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Old 03-13-2017, 11:38 PM   #5
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I appreciate the input

I'll keep all my rear lights red, other than the backup and plate lights of course. All my marker/running lights are the correct colors and positions. I'll probably go with flush mount replacements for the front blinkers, as close in appearance to the grommet mounts as possible. I think just leaving those beveled squares there would look odd, and it's not worth welding them up in my opinion.

And I'll keep those great blinker tips in mind. If I run into any issues with that, the shop guys can give me a hand, and I'll probably post what happens here.
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Old 03-14-2017, 11:21 AM   #6
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I would agree with what has been stated above. I plan on only using red lights on the rear of my bus/toy hauler with the exception of the reverse lights and license plate light. I also plan on replacing the flashing lights with red tail/turn/brake lights. I figure an extra set of brake lights and turn signals up top can't hurt. Especially when we have ATVs park on the flatbed part of the bus.
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Old 03-14-2017, 12:27 PM   #7
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The others are correct that amber is accepted all across the US for rear turn signals.

Side markers should be red as near to the tail as possible, amber for the intermediate lamp ahead of the rear axle when vehicle is over 30 feet long, and amber as near to the front as possible.

Illustrated source: Blazer International
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Old 04-21-2017, 02:52 PM   #8
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Just to make sure I don't screw anything up, can anyone comment on which of these should be removed/changed to a different color?

The lights on the top are amber on the left and red on the right. There is also an a small amber light along the side in the top corner.

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Old 04-21-2017, 04:17 PM   #9
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Quote:
Originally Posted by PigPen View Post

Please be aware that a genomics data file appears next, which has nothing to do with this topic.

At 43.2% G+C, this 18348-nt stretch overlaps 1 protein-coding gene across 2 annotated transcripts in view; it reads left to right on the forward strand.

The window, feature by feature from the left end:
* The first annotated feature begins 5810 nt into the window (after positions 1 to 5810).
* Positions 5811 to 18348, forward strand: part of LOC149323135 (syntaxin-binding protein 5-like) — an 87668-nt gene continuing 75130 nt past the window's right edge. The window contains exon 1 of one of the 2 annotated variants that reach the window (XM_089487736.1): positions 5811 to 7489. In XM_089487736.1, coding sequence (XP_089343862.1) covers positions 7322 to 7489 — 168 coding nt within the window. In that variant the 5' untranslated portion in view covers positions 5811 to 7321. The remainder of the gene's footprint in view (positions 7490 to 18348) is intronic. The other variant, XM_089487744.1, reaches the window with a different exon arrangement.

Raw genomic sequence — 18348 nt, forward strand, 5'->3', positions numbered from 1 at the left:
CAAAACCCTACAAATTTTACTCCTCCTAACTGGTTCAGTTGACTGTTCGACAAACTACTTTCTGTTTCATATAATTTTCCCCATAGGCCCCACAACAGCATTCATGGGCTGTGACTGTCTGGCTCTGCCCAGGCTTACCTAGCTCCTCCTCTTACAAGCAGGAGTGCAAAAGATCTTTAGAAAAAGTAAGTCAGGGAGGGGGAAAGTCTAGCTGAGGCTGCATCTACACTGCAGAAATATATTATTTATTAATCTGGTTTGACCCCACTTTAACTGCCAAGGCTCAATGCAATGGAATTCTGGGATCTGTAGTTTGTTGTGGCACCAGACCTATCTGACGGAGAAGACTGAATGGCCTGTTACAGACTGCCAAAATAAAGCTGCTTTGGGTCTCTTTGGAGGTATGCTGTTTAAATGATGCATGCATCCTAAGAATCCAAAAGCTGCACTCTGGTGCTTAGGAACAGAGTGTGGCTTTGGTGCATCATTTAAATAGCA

Just to make sure I don't screw anything up, can anyone comment on which of these should be removed/changed to a different color?

The lights on the top are amber on the left and red on the right. There is also an a small amber light along the side in the top corner.

That rear-corner marker light should correctly be red; it was likely changed by some bus shop to "whatever they had available". The brake lights appear to be red, the turn signals can be red or amber (the latter of which should not be steady-burning) (I put red turn signals on my bus and wired them to be steady burning in addition to providing turn signal indications. My goal here was to provide maximum possible rearward visibility).
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Old 04-22-2017, 11:17 AM   #10
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Okay, that's what I thought.

What about in front? There are two lights on each side up top in the front as well. Do colors matter for these?
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Old 04-22-2017, 12:22 PM   #11
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Quote:
Originally Posted by PigPen View Post
Okay, that's what I thought.

What about in front? There are two lights on each side up top in the front as well. Do colors matter for these?
All the middle and front lights should be amber. (Except, of course, the alternating red flashers for use when loading/unloading passengers.)

All rear steady-burning lights should be red. Turn signals may be red or amber, reverse light(s) should be white.

Vehicles 80" or more in width should have the 3 centered, top mounted marker lights, in addition to corner mounted clearance lights. Vehicles 30' and longer should have intermediate amber marker lights. All steady-burning lights mounted within 12" of the rear should be red.

These standards are in place to help you, and other motorists for the exact same reason planes and boats have standardized red/green/white marker lights. When it's dark and hard to see, knowing "Red is rear" on a slow moving vehicle helps give an indication of which direction it will be moving (1 reason the corner mounted red light should be visible from the side). Seeing the five amber lights up top, coming toward you on a narrow road indicates a large vehicle and it will need plenty of lane space to safely pass by.

All these standards are explained in the FMCS (Federal Motor Carrier Safety) regulations, in considerable detail. Copies are available at any truckstop, and trucking companies give them out to drivers like candy bars (ask any company driver and I'm sure they can give you an extra copy).
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Old 04-22-2017, 12:29 PM   #12
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Yes, I realize this link is Canadian, but the U.S. standards are almost identical.

https://www.tc.gc.ca/eng/motorvehiclesafety/tp-tp14116-menu-175.htm
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Old 04-22-2017, 03:34 PM   #13
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Thank you very much for the detailed answer.

When you said 'almost identical', I tried to find a similar page for US vehicles. While I failed in that, I did find this wiki article interesting, so I'll link it here for people looking for similar answers in the future...

https://en.wikipedia.org/wiki/Automotive_lighting
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Old 04-22-2017, 04:41 PM   #14
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I would have said the Canadian and U.S. standards are identical, but I haven't looked into enough to say definitively. I would feel comfortable saying the standards are identical *for all practical purposes*, since vehicles travel back and forth between the two countries all the time, and as long as the lighting is more or less "as the factory installed it" there should be no issues.
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Old 04-22-2017, 05:28 PM   #15
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Yeah, international driving standards have been getting worked on for years so they don't confuse us poor mortals.